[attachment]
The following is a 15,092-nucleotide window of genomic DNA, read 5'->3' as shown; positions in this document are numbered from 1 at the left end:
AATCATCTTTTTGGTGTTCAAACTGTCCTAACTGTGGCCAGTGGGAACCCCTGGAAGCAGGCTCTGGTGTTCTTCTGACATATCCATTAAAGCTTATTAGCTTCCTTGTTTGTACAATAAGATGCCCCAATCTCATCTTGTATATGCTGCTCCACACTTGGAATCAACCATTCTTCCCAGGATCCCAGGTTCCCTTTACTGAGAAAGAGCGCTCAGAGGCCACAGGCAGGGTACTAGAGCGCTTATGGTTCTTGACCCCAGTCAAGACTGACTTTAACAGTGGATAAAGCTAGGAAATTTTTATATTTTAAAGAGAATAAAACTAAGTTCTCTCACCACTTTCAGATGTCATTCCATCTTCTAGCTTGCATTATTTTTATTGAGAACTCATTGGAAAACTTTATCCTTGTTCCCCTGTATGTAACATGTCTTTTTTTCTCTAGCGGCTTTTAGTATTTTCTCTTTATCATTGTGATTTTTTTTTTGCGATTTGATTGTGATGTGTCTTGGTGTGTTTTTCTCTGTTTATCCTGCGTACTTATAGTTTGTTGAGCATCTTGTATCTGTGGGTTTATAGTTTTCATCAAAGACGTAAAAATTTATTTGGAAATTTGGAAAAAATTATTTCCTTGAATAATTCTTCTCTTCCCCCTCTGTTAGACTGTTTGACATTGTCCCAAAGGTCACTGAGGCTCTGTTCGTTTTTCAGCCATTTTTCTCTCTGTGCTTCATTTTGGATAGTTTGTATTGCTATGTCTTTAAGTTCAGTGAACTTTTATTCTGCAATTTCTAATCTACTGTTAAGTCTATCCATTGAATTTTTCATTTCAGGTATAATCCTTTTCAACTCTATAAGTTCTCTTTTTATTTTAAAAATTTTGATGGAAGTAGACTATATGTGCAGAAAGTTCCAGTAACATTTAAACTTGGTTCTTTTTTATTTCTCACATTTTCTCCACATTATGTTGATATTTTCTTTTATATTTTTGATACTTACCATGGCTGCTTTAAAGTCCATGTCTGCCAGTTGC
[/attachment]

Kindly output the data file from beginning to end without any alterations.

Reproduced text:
The following is a 15,092-nucleotide window of genomic DNA, read 5'->3' as shown; positions in this document are numbered from 1 at the left end:
AATCATCTTTTTGGTGTTCAAACTGTCCTAACTGTGGCCAGTGGGAACCCCTGGAAGCAGGCTCTGGTGTTCTTCTGACATATCCATTAAAGCTTATTAGCTTCCTTGTTTGTACAATAAGATGCCCCAATCTCATCTTGTATATGCTGCTCCACACTTGGAATCAACCATTCTTCCCAGGATCCCAGGTTCCCTTTACTGAGAAAGAGCGCTCAGAGGCCACAGGCAGGGTACTAGAGCGCTTATGGTTCTTGACCCCAGTCAAGACTGACTTTAACAGTGGATAAAGCTAGGAAATTTTTATATTTTAAAGAGAATAAAACTAAGTTCTCTCACCACTTTCAGATGTCATTCCATCTTCTAGCTTGCATTATTTTTATTGAGAACTCATTGGAAAACTTTATCCTTGTTCCCCTGTATGTAACATGTCTTTTTTTCTCTAGCGGCTTTTAGTATTTTCTCTTTATCATTGTGATTTTTTTTTTGCGATTTGATTGTGATGTGTCTTGGTGTGTTTTTCTCTGTTTATCCTGCGTACTTATAGTTTGTTGAGCATCTTGTATCTGTGGGTTTATAGTTTTCATCAAAGACGTAAAAATTTATTTGGAAATTTGGAAAAAATTATTTCCTTGAATAATTCTTCTCTTCCCCCTCTGTTAGACTGTTTGACATTGTCCCAAAGGTCACTGAGGCTCTGTTCGTTTTTCAGCCATTTTTCTCTCTGTGCTTCATTTTGGATAGTTTGTATTGCTATGTCTTTAAGTTCAGTGAACTTTTATTCTGCAATTTCTAATCTACTGTTAAGTCTATCCATTGAATTTTTCATTTCAGGTATAATCCTTTTCAACTCTATAAGTTCTCTTTTTATTTTAAAAATTTTGATGGAAGTAGACTATATGTGCAGAAAGTTCCAGTAACATTTAAACTTGGTTCTTTTTTATTTCTCACATTTTCTCCACATTATGTTGATATTTTCTTTTATATTTTTGATACTTACCATGGCTGCTTTAAAGTCCATGTCTGCCAGTTGC